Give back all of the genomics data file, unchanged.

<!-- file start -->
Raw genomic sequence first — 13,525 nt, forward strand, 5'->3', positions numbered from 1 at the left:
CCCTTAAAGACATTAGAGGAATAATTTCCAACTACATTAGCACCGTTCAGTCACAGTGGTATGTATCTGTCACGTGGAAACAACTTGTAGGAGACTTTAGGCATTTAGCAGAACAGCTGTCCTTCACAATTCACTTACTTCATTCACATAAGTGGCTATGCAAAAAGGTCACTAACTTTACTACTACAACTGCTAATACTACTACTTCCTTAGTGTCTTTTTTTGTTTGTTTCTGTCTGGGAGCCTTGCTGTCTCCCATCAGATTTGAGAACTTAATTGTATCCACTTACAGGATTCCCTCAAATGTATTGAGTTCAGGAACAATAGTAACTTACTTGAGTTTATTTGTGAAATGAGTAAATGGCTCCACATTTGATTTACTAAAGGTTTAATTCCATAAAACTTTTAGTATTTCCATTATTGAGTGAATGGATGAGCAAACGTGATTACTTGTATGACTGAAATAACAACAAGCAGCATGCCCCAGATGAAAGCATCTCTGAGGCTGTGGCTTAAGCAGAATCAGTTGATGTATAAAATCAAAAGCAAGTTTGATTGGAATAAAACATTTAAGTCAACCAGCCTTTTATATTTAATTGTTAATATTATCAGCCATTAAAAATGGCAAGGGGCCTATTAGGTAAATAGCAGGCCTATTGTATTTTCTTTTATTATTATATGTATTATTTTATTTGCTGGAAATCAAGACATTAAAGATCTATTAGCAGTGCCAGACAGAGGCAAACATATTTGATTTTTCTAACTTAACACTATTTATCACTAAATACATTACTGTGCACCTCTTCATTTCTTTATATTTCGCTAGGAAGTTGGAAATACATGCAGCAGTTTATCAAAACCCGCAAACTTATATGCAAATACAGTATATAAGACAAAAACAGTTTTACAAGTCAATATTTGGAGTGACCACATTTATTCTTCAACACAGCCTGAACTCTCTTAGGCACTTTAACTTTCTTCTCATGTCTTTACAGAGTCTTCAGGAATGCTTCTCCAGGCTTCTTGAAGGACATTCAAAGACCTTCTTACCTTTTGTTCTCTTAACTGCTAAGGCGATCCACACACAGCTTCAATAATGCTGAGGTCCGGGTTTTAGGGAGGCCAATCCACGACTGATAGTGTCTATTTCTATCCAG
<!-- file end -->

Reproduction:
Raw genomic sequence first — 13,525 nt, forward strand, 5'->3', positions numbered from 1 at the left:
CCCTTAAAGACATTAGAGGAATAATTTCCAACTACATTAGCACCGTTCAGTCACAGTGGTATGTATCTGTCACGTGGAAACAACTTGTAGGAGACTTTAGGCATTTAGCAGAACAGCTGTCCTTCACAATTCACTTACTTCATTCACATAAGTGGCTATGCAAAAAGGTCACTAACTTTACTACTACAACTGCTAATACTACTACTTCCTTAGTGTCTTTTTTTGTTTGTTTCTGTCTGGGAGCCTTGCTGTCTCCCATCAGATTTGAGAACTTAATTGTATCCACTTACAGGATTCCCTCAAATGTATTGAGTTCAGGAACAATAGTAACTTACTTGAGTTTATTTGTGAAATGAGTAAATGGCTCCACATTTGATTTACTAAAGGTTTAATTCCATAAAACTTTTAGTATTTCCATTATTGAGTGAATGGATGAGCAAACGTGATTACTTGTATGACTGAAATAACAACAAGCAGCATGCCCCAGATGAAAGCATCTCTGAGGCTGTGGCTTAAGCAGAATCAGTTGATGTATAAAATCAAAAGCAAGTTTGATTGGAATAAAACATTTAAGTCAACCAGCCTTTTATATTTAATTGTTAATATTATCAGCCATTAAAAATGGCAAGGGGCCTATTAGGTAAATAGCAGGCCTATTGTATTTTCTTTTATTATTATATGTATTATTTTATTTGCTGGAAATCAAGACATTAAAGATCTATTAGCAGTGCCAGACAGAGGCAAACATATTTGATTTTTCTAACTTAACACTATTTATCACTAAATACATTACTGTGCACCTCTTCATTTCTTTATATTTCGCTAGGAAGTTGGAAATACATGCAGCAGTTTATCAAAACCCGCAAACTTATATGCAAATACAGTATATAAGACAAAAACAGTTTTACAAGTCAATATTTGGAGTGACCACATTTATTCTTCAACACAGCCTGAACTCTCTTAGGCACTTTAACTTTCTTCTCATGTCTTTACAGAGTCTTCAGGAATGCTTCTCCAGGCTTCTTGAAGGACATTCAAAGACCTTCTTACCTTTTGTTCTCTTAACTGCTAAGGCGATCCACACACAGCTTCAATAATGCTGAGGTCCGGGTTTTAGGGAGGCCAATCCACGACTGATAGTGTCTATTTCTATCCAG